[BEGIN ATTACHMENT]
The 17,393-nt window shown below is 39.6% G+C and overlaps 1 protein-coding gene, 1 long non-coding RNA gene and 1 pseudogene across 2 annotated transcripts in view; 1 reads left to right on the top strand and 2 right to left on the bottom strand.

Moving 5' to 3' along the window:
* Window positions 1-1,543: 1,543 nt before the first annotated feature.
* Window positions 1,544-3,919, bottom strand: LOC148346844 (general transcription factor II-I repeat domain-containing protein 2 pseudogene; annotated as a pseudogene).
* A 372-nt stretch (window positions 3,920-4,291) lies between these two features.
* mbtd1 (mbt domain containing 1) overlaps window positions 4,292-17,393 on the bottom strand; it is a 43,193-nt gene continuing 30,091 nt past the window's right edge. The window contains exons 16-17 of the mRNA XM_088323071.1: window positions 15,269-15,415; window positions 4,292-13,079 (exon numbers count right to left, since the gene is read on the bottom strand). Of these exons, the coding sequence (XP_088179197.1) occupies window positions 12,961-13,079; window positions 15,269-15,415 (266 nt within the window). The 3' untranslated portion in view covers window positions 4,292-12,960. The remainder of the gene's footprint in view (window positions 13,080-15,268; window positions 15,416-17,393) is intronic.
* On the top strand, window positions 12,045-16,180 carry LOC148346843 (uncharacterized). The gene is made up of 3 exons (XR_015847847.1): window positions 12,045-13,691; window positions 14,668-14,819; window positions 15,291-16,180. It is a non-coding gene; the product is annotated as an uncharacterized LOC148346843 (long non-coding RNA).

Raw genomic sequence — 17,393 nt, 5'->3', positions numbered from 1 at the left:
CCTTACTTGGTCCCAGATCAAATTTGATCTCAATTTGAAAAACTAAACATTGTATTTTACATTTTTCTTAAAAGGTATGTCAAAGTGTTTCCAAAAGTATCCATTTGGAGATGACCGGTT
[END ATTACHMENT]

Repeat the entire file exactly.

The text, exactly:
The 17,393-nt window shown below is 39.6% G+C and overlaps 1 protein-coding gene, 1 long non-coding RNA gene and 1 pseudogene across 2 annotated transcripts in view; 1 reads left to right on the top strand and 2 right to left on the bottom strand.

Moving 5' to 3' along the window:
* Window positions 1-1,543: 1,543 nt before the first annotated feature.
* Window positions 1,544-3,919, bottom strand: LOC148346844 (general transcription factor II-I repeat domain-containing protein 2 pseudogene; annotated as a pseudogene).
* A 372-nt stretch (window positions 3,920-4,291) lies between these two features.
* mbtd1 (mbt domain containing 1) overlaps window positions 4,292-17,393 on the bottom strand; it is a 43,193-nt gene continuing 30,091 nt past the window's right edge. The window contains exons 16-17 of the mRNA XM_088323071.1: window positions 15,269-15,415; window positions 4,292-13,079 (exon numbers count right to left, since the gene is read on the bottom strand). Of these exons, the coding sequence (XP_088179197.1) occupies window positions 12,961-13,079; window positions 15,269-15,415 (266 nt within the window). The 3' untranslated portion in view covers window positions 4,292-12,960. The remainder of the gene's footprint in view (window positions 13,080-15,268; window positions 15,416-17,393) is intronic.
* On the top strand, window positions 12,045-16,180 carry LOC148346843 (uncharacterized). The gene is made up of 3 exons (XR_015847847.1): window positions 12,045-13,691; window positions 14,668-14,819; window positions 15,291-16,180. It is a non-coding gene; the product is annotated as an uncharacterized LOC148346843 (long non-coding RNA).

Raw genomic sequence — 17,393 nt, 5'->3', positions numbered from 1 at the left:
CCTTACTTGGTCCCAGATCAAATTTGATCTCAATTTGAAAAACTAAACATTGTATTTTACATTTTTCTTAAAAGGTATGTCAAAGTGTTTCCAAAAGTATCCATTTGGAGATGACCGGTT